I have big plans once baby number three is out. I won’t call it a plan to diet, or a workout overhaul. It will be a time to refresh. And hopefully, if all goes according to plan, it will be a time to do some things for myself. To take some time for myself and to do something good for myself. Fitness isn’t about looking good, it should be about being healthy. And hopefully, when the time is right (or as close to it as it will ever get with children in tow) I’m going to have the time and means to focus on the things that I have been putting off for a time. Looking at it this way helps me look forward to when the season arrives.

But, you. If Maria’s message hits you. If you know deep down that it’s time that you did this for yourself, then just think about it. Think about getting back into the fitness saddle and making some changes for yourself. Things like that never hurt. Unless, you know, it does those first few times you visit the gym. I can’t say that won’t hurt.


Happy Sunday, everyone!



There is no such thing as a “post-baby body”

It’s time.

It’s time for mothers to reconcile themselves to their bodies. 

How much more fulfilled would we be if we knew, down to our bones, that we were worth more than the sum of our outsides? 

How many tears wouldn’t be shed when we caught sight of ourselves in a dressing room mirror?

How many sighs would not go up from discontent women when they stepped on the scale?

What would happen if we felt at home in our own skin no matter what happened to us throughout our lives? Puberty. Babies. Menopause. PMS. Marriage. Arthritis. Aging. All of it.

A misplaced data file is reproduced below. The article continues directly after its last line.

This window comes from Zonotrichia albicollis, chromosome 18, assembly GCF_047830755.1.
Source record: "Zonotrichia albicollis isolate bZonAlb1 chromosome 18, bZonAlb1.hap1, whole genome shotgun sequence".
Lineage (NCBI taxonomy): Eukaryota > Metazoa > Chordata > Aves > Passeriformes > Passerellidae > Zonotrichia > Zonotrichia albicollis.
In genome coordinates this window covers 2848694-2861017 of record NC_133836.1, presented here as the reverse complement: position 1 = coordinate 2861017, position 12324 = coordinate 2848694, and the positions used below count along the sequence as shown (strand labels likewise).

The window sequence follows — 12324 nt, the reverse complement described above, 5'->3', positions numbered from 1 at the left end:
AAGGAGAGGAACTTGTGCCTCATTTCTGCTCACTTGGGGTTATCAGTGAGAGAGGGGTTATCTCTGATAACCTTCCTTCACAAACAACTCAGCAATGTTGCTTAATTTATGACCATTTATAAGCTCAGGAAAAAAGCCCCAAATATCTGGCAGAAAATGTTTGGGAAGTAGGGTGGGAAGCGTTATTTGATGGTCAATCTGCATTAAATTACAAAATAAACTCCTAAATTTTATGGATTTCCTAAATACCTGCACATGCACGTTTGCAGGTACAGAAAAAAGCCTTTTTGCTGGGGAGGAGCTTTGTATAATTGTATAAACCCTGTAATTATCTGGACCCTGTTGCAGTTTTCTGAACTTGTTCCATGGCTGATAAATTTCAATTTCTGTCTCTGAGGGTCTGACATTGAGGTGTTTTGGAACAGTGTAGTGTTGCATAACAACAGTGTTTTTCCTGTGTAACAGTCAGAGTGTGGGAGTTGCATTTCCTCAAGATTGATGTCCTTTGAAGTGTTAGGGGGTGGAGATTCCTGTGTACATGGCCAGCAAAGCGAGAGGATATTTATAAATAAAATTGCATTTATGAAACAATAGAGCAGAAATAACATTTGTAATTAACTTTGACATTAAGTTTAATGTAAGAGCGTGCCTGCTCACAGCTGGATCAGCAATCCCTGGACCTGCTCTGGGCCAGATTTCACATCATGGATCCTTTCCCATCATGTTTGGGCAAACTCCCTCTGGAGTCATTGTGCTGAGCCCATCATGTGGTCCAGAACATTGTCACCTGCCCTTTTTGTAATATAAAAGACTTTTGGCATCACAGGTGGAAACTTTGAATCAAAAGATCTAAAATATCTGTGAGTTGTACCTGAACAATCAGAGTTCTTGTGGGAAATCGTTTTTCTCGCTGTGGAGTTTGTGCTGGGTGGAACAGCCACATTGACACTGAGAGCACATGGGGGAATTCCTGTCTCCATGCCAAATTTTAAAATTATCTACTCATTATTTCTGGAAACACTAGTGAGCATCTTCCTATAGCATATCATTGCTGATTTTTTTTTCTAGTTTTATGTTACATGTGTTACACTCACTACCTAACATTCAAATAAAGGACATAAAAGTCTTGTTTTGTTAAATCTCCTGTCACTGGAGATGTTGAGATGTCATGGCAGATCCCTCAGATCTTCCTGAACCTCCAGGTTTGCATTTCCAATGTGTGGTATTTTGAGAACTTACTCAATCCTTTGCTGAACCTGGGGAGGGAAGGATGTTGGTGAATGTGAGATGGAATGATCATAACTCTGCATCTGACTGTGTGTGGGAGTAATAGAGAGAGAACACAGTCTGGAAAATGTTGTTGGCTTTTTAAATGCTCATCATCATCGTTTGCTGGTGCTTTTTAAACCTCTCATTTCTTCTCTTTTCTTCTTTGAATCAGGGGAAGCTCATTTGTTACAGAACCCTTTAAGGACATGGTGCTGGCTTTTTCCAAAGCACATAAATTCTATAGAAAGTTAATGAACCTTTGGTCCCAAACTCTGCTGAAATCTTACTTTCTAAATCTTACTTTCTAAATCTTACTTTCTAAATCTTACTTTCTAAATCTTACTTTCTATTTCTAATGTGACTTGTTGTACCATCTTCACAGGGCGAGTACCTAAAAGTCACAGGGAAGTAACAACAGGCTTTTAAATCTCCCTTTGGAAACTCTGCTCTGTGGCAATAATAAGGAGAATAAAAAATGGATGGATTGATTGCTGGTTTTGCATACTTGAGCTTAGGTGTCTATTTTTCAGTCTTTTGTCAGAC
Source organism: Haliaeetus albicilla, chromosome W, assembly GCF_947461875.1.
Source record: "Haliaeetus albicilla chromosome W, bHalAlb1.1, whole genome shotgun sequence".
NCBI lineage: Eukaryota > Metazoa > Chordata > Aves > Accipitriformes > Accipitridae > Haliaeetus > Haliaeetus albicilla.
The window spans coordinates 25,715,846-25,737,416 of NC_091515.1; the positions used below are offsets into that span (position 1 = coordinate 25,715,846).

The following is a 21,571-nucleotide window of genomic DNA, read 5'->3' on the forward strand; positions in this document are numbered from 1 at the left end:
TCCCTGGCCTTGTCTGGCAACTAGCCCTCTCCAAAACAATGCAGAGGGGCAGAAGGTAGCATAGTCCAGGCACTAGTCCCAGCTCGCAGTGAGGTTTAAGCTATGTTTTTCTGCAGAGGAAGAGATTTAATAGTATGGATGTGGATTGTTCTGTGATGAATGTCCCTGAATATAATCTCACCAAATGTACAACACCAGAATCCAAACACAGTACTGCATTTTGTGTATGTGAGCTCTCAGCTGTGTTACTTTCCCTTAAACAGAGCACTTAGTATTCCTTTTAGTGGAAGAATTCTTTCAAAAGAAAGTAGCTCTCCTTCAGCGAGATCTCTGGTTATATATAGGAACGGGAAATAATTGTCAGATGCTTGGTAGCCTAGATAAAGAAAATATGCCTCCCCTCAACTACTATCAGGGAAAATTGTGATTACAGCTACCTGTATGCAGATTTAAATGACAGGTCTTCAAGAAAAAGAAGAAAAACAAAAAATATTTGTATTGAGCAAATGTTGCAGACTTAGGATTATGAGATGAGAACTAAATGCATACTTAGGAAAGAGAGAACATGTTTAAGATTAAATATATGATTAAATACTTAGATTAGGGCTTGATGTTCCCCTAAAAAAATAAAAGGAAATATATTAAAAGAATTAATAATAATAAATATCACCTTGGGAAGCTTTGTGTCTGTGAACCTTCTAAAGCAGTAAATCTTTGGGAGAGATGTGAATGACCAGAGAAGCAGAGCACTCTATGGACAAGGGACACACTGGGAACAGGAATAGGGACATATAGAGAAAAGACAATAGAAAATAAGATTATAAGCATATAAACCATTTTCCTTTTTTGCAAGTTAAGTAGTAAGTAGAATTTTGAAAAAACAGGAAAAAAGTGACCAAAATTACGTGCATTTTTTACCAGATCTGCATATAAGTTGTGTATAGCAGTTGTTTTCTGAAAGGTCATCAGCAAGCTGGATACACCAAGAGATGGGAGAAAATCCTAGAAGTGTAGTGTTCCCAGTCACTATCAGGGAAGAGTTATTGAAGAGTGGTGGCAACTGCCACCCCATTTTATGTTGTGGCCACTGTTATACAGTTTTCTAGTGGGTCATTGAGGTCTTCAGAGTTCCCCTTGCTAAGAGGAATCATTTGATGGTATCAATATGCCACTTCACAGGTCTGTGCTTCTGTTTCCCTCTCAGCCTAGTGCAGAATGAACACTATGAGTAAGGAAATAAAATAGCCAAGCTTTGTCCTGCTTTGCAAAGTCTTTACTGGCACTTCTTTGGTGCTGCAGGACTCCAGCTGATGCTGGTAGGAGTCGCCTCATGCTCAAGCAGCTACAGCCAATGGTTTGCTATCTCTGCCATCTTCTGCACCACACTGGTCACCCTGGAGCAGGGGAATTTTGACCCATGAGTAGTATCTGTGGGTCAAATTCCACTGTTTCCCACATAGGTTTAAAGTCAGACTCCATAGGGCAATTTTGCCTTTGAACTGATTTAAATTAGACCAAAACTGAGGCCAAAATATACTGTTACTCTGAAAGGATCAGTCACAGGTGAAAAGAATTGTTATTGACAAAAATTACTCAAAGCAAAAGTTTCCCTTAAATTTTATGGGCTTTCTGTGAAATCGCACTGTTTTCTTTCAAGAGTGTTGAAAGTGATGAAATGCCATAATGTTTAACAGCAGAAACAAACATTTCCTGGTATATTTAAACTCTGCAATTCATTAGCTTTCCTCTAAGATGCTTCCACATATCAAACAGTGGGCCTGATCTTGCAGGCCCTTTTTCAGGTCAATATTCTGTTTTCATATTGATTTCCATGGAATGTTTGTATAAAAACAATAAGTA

Any of it – what if it didn’t really matter to us all that much?

Can you even begin to imagine a world like that? Where women aren’t bombarded with hundreds of anti-aging skin care products, workout DVD’s and diet pills and the promise to transform you into who you were meant to be?

As if you already aren’t?

Imagine a world without feeling defeat from just looking at ourselves in a bathroom mirror? A world where buying a pair of jeans or flipping through a magazine didn’t bore a hole in our self-worth? A world where we didn’t feel like we needed the perfect Instagram filter to be suitable for others?

Clara newborn

Can you imagine how much we would change the world?

Facing much of the brunt of this pressure to be physically perfect are the mom’s.

The moms who live in a world where magazine covers celebrate the shedding of the post-baby body as rapidly as possible. Where the only baby bumps we see are perfect basketball-sized mounds. Where there is no celebration of stretch-marks and cellulite, and in fact, a world where the only place we might feel comfortable admitting we have bumps where there shouldn’t be is with our closest friends.

Any woman reading this is probably waiting for me to reveal the definitive method to unlocking the secret of self-contentment because, heck, don’t we all want to figure out the secret to that? How to love ourselves?

Heck, even I’m waiting for me to give the perfect answer to what really ails us. I don’t have it.

I’m not talking about “self-confidence” when I say loving ourselves. I am talking about the true acceptance of ourselves, and being at peace with our bodies no matter what stage of life we are in.